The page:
5 Branding Tips in 15 Minutes

I’m super amp’d in this Podcast, it’s obvious I had my coffee this morning.

These are 5 quick branding tips for anyone with a project, whether you’re a startup, movement or personality.
I had the pleasure of joining Debra Eckerling on her Guided Goals podcast.
It’s quick, it’s high-energy and everyone’s hair looks elegantly aggressive. Join us.

 

P.S.: Like this? Subscribe to the Debra’s podcast because she’s got some great guests on tap!

Overcoming Fear In Your Startup

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Poodle Mafia Marketing and Branding for Startups - Babe Ruth

A little departure today from the usual marketing and branding discussion.
Because of our focus on startups, personalities and movements, I find that my role with my client is part strategy and part cheerleader.
So today, I want to share some strategies for overcoming fear.
Actually, overcoming is the wrong word, but I’ll get to that in a minute.

One of the things I encounter a lot with my clients is fear.
At some point, every entrepreneur, every creative, every personality encounters the devil inside.
The devil whispers into your ear and heart and mind, it’s like an ear worm that wiggles its way into your project and creates self doubt.

I’m not a therapist or a life coach, I’m giving this advice because I’ve helped many people through it and most honestly, from a place of “I’ve been there.”
I’ve started 3 businesses in my life, and recently, re-branded the third.
I know fear. I know fear intimately.
I’ve been living and feeding off of fear almost my entire career.
And for the most part, when I’ve harnessed my fear, it’s been my bitch.
That’s not to say I’m never afraid. Oh, no, do NOT misunderstand me.
But fear is so powerfully positive when it’s directed appropriately.
So the advice I give to others on this topic is advice I give myself.

The typical advice is to push that fear down.
Ignore it.
I don’t subscribe to that philosophy at all.
And here’s why:
YOU can use IT.
You don’t need to OVERCOME FEAR, you need to HARNESS FEAR.
Fear can be the thing that propels you through the hardest part of your project.
You can use fear like a shot in the butt.
Fear is the thing that gives you the adrenaline you NEED to stay up late,  get up early, come up with the next best idea.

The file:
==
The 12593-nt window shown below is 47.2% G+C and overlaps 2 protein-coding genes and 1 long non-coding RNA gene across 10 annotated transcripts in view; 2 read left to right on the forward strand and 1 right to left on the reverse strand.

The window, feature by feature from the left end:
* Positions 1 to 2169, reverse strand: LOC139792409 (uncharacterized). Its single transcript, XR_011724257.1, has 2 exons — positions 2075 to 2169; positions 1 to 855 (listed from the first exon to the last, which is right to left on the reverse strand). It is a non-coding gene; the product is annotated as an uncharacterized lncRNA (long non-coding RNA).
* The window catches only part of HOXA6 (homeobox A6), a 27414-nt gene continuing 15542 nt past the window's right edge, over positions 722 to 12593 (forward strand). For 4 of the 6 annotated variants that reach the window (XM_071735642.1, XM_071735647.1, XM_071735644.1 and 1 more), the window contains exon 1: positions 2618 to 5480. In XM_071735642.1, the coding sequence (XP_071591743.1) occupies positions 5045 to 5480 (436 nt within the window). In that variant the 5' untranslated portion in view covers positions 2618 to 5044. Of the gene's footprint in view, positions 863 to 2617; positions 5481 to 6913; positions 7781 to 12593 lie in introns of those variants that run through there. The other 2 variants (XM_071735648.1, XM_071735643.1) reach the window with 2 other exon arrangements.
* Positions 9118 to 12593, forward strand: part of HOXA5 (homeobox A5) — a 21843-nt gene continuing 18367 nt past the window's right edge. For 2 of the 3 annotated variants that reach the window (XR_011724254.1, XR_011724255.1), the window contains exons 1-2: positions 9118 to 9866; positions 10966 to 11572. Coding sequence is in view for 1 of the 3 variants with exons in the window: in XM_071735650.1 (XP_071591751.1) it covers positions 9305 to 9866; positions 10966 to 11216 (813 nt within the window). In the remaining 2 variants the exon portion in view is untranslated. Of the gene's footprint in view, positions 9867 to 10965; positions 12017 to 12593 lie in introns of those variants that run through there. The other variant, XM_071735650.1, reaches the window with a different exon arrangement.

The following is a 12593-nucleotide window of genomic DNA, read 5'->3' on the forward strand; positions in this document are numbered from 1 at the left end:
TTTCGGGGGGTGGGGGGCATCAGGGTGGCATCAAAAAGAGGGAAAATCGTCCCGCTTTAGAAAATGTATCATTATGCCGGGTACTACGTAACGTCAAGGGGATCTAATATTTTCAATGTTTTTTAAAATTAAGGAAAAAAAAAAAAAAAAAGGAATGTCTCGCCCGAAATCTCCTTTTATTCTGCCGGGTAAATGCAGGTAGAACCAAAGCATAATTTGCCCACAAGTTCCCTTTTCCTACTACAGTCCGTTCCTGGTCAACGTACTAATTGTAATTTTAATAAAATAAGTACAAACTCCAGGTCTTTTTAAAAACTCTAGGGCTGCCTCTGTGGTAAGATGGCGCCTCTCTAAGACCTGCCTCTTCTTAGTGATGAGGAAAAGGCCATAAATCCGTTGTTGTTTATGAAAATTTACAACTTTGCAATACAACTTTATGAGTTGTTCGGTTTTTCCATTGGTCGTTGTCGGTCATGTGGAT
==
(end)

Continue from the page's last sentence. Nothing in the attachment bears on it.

In fact, I’d go so far to say if you’re not feeling a LITTLE bit of fear, you’re not fully vested.
So why NOT harness the fear and make it a positive as opposed to a negative?

Here are some tips on harnessing fear for different types of fear.

 

Fear of (In)Authenticity

Chances are, as you go through your product or persona, you’ll polish and change it.
Then all of a sudden one day, you’ll wake up and think “Is THIS what I really meant it to be?”
Have I polished and perfected so much that I’m no longer presenting the product as I meant it to be?
When this happens, go through your earliest notes, emails and brainstorms.
Check yourself. See if the process still seems authentic and real as a journey and evolution.
This happens A LOT in marketing and branding. Suddenly, someone is marketing your idea as something totally different than you originally envisioned.
Personalities experience this a lot too. What’s the difference between sharing everything and creating an authentic persona?
You CAN have an authentic voice without giving up your original vision. It IS possible.
Every single project is going to have a pivot point, a path of departure, a choice you made.
Take your pulse here and make sure that the path of departure still seems important and real and helpful.
AND that  the changes you made a long the way were well thought out, strategic and intentional.
If so, then use your fear to reconfirm you’re on the right track. Taking your own pulse once in awhile is a good thing. It’s what KEEPS it real.
If you find that you’ve lost your way, go back and find the point of departure and look at what you can do to reinject your original vision into the plans you have today.
Chances are you’re not as far off the path as you thought you were, but doing the exercise will put you back in touch with your original vision and allow you to reconfirm your original intent.
You’ll find that once you allow yourself to get back in touch with your original intent, then it will be clarifying to you and everyone around you.

 

Fear of Launch

This fear is the one that wakes you up in the middle of the night right before you’re ready to launch and says “YOU’RE NOT READY.”
First of all, let’s face it, a lot of this particular fear is about rejection. “What if I put something out there and no one bites. Or worse, they HATE it.”
Here’s the deal: put your heart and soul into something, stay committed to it and I guarantee you SOMEONE will love it.
That’s not to say that the love doesn’t take work to earn. That’s not to say that the love comes on YOUR timeline.
It is to say, let go of the idea of rejection. You can LEARN from rejection. You can shift, reinvent and accomplish based on rejection.
Rejection is NOT the worst thing that’s ever happened to you.
How can you HARNESS this to make your product launch better?
This is the stage that’s sort of like the night before a big college exam.
If you’ve done ALL the preparation you need to do, then use the fear to zero in on the 1 or 2 areas where you feel weakness, then you can use fear to focus on small, but relevant improvements.
Once you go through those 1 or 2 areas that you’re fearful about, and solve for them, you’ll feel more confident and your launch will be better.

 

Fear of Perfection

This fear is closely related to Fear of Launch, but it’s slightly different.
Here’s the one thing you need to know about Fear of Perfection: use it, abuse it and throw it away.
Nothing in the history of humans has ever reached perfection. Nothing.
If you let perfection dominate your launch and outlook, you’ll be forever paralyzed.
Do the best you can and if you have to touch more than three times, you’re allowing the fear of perfection dominate you.
Three times. That’s it. That’s all you get. Make ’em count.